Citing again “this rascally lie,” Hamlin stated that he had accompanied the 2nd Maine boys into battle and, while “exposed to [enemy] shot” for two hours, served as the only surgeon “within a half mile.” Sent to the regimental field hospital “to get bandages from Dr Allen,” he “remained with Dr A until the [Confederate] cavalry shot at me and drove me back to Centerville (sic).”

Why “Dr A” did not flee when fired upon by that same cavalry, Hamlin did not explain.

Meandering in ink across northern Virginia for two pages, Hamlin detailed catching a ride to Falls Church with a 2nd Maine hospital attendant driving an ambulance containing five wounded Maine soldiers.

Arriving at Falls Church about 4 a.m., Monday, Dr. Hamlin passed the responsibility for caring for the wounded men to “Mr Edgerly” and “took the Amb[ulance] and rode about four miles and then hobbled into” the capital, “arriving there between six and seven” a.m.

After recovering his medical instruments (and claiming that “the Brigade Quartermaster” had lost “all of our instruments … before the battle commenced”), Hamlin started walking to Falls Church, then learned that the retreating Army of Virginia was reforming at Alexandria.

En route there, Hamlin “unfortunately met Dr [Alonzo] Garcelon,” a talented 48-year-old Lewiston physician and Bates College instructor appointed that spring as Maine’s wartime surgeon general.

In “Second To None,” author James Mundy writes that Garcelon “was both surprised and unhappy to see” Hamlin at Falls Church. “Garcelon minced no words in telling Hamlin what he thought of his rapid departure from the field.”

In his Aug. 2 letter, Hamlin sarcastically stated that “I am indebted” to Garcelon, “as my friends seem to think [him responsible] for this villainous story” about Hamlin’s cowardly flight.

Hamlin later stated that “the same individual” accusing him had also charged “Dr Palmer with cowardice,” a claim that “is completely false.” The 2nd Maine “has some base and contemptible enemies” in Maine or elsewhere, “but it has no such coward as they wish to represent,” Hamlin claimed.

After complaining that he had lost $60 worth of “valuable books on French and English” military surgery, Hamlin closed his letter. In an oddly phrased postscript, he offered Washburn “my salary for benevolent purposes” if anyone could prove that Hamlin had not been the 2nd Maine surgeon nearest the action before or during the Battle of Manassas.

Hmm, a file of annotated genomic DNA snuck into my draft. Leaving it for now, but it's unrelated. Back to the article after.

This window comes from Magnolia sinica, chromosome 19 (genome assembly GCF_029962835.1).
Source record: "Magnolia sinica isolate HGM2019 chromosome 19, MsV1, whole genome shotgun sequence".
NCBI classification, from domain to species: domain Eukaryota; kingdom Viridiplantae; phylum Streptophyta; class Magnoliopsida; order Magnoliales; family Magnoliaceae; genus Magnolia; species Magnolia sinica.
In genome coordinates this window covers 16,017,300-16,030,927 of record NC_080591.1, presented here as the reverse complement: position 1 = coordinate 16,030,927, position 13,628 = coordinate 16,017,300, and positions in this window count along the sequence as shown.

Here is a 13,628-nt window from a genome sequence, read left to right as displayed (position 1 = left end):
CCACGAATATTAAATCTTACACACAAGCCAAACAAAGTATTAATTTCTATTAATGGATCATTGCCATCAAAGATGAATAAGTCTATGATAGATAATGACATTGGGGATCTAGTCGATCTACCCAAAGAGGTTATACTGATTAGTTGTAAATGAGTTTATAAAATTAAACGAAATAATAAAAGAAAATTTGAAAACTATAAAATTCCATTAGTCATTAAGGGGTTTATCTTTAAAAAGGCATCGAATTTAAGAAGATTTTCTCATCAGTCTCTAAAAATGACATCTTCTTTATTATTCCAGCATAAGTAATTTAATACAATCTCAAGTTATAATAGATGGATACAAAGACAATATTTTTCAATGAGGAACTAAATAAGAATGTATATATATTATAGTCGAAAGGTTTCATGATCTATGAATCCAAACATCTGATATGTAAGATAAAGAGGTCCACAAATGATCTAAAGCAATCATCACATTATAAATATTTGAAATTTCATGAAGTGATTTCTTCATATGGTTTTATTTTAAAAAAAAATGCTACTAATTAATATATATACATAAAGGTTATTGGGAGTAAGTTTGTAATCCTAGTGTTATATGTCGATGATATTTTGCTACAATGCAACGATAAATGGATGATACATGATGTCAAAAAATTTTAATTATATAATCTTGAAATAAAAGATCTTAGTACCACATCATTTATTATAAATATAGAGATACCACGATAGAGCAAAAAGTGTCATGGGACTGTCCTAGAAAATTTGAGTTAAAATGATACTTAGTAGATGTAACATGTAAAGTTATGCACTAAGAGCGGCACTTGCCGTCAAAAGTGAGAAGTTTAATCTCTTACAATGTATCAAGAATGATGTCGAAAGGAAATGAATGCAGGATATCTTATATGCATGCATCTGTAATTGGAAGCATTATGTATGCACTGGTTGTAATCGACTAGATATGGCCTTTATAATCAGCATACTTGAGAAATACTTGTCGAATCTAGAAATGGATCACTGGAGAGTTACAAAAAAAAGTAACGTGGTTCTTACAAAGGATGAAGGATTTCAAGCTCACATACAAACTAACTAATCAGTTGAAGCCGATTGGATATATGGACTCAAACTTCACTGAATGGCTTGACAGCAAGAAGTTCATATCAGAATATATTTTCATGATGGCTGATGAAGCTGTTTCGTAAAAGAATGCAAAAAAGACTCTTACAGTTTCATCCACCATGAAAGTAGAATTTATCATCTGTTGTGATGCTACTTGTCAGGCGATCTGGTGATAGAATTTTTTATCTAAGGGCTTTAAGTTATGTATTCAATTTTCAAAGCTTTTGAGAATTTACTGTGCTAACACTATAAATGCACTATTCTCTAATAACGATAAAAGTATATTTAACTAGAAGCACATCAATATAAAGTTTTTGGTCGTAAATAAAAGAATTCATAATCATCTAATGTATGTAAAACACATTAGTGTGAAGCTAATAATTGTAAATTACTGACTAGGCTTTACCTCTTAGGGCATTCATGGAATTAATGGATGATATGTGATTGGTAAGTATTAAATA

Other 2nd Maine boys had fled as far as Augustus Choate Hamlin did at Manassas, but Allen’s devotion to duty contrasted starkly with Hamlin’s devotion to self. Yet Hamlin was a nephew of Vice President Hannibal Hamlin, and Maine’s Republican political establishment could not punish Augustus Choate without offending his uncle.

The War Department promoted him to brigade surgeon in 1862. Dr. William Allen left the Army in October 1861.

Brian Swartz can be reached at visionsofmaine@tds.net.

Brian Swartz

About Brian Swartz

Welcome to "Maine at War," the blog about the roles played by Maine and her sons and daughters in the Civil War. I am a Civil War buff and a newspaper editor recently retired from the Bangor Daily News. Maine sent hero upon hero — soldiers, nurses, sailors, chaplains, physicians — south to preserve their country in the 1860s. “Maine at War” introduces these heroes and heroines, who, for the most part, upheld the state's honor during that terrible conflict. We tour the battlefields where they fought, and we learn about the Civil War by focusing on Maine’s involvement with it. Be prepared: As I discover to this very day, the facts taught in American classrooms don’t always jibe with Civil War reality. I can be reached at visionsofmaine@tds.net.